Working on an application that will use the IO40 and the driver doesn’t support (natively at least) the use of Events. Is it possible to add something like a ButtonDown event or…would it be better to just spin off a class on a seperate thread that simply polls the IO40 on a constant basis? The app needs to do some other things, so, I don’t want the primary thread just sitting in an endless loop waiting for a putton press from he IO40. Any thoughts?
I added events to the LCD Shield buttons by starting a thread that polls them and raises an event on state changes (and it does debouncing too). The project is on the Wiki and the download to grab the code from CodePLex is there too. Take a look it might give you some ideas.
The IO40 board uses I2C which doesn’t have interrupt/event. You can handle what you need by running a thread to check periodically.
Thanks Gus and Jeff, appreciate the advice…will look at the example on CodePlex…looks like a seperate thread will be my best tact, figured that was but wanted to check first.
With the IO40 you might want to do port wide reads (I think you can do that) then mask off any output pins and finally XOR with the last state. That should tell you which inputs have changed and this can be the argument that the event sends to the registered handlers. The handlers would then need to just filter the argument to see if it was a pin they should care about.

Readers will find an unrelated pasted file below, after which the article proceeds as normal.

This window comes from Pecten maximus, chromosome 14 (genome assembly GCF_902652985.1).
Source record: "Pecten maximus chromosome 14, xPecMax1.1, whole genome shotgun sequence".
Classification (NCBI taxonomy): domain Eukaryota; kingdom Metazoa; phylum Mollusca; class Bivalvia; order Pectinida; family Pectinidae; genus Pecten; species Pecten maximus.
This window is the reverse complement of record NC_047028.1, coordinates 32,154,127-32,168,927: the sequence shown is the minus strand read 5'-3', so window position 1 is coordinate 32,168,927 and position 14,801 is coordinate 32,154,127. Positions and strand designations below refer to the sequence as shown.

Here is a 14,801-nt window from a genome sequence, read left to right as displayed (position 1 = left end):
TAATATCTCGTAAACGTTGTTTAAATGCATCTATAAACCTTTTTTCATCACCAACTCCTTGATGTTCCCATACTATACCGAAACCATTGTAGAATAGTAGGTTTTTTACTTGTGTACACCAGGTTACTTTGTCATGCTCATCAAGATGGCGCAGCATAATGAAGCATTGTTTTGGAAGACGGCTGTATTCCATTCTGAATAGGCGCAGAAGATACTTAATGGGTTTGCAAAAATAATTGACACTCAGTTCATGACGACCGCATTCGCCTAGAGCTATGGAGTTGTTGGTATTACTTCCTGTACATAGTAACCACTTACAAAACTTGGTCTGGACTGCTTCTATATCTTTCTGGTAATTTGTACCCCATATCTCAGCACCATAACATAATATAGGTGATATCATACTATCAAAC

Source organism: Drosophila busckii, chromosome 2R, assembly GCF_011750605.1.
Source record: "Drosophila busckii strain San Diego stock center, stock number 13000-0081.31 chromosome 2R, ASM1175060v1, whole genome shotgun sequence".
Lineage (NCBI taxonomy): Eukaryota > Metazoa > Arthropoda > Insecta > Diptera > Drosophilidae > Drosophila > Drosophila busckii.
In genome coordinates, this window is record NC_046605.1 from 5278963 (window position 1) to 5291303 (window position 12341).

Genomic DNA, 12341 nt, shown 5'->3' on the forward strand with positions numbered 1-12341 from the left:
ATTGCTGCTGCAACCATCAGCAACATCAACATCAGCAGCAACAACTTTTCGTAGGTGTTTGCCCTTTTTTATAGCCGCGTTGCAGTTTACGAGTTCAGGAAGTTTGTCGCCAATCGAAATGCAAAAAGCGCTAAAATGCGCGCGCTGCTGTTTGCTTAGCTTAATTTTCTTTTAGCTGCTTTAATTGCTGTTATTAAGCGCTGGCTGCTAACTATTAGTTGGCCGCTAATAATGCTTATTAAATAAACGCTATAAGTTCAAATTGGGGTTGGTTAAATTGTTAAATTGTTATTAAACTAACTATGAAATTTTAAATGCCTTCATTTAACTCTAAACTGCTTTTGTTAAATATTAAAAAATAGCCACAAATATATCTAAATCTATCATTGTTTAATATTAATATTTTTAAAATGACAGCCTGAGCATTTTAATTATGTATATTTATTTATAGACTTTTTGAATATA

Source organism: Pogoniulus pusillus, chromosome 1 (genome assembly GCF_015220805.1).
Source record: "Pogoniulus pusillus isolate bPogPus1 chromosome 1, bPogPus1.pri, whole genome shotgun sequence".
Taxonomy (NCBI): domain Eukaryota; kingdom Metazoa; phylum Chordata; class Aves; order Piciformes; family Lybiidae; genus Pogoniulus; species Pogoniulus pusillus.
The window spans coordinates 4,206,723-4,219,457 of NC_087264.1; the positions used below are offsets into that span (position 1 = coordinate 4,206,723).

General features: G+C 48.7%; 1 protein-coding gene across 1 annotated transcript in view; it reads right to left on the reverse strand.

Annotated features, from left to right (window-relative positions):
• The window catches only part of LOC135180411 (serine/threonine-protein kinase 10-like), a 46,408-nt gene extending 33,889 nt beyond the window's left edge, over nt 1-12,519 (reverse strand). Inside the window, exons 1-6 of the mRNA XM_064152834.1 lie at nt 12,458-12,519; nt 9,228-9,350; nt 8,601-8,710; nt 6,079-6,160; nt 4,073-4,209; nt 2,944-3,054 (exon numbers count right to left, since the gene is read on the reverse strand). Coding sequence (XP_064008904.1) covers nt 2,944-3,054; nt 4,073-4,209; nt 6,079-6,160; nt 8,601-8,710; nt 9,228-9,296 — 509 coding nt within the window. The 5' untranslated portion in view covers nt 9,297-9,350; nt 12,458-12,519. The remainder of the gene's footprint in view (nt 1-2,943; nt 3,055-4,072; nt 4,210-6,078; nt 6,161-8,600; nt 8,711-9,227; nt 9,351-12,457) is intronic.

Thanks for all the advice…Another quick question…I know it is recommended that you use a 1K resistor for normal buttons…would the same be recommended for buttons on the IO40?
1K to 10K should be fine
In looking at the PDF for IO40 (PCA9505), it looks as though I should be able to wire up the interupt from that chip and thereby enable an event and then use I2C to read which IO pin was set. Am I missing something here? Is this disabled on the IO40 board? Thanks
/INT is brought out to solder pads for a 5 pin header on the right side of the board. If you wire it to an interrupt capable pin on the FEZ I don’t see why it would not work. If the interrupt rate is low it would save a lot of polling, but with 40 potential inputs you could spend a whole lot of time servicing interrupts.
With polling you may waste a bit of time polling each port when it is not needed but the amount of time is deterministic (should always take about the same amount of time to read all five ports.) It also looks like although the /INT line goes low you don’t know which input triggered the interrupt. you have to read each port until the /INT goes high again (or just read them all.)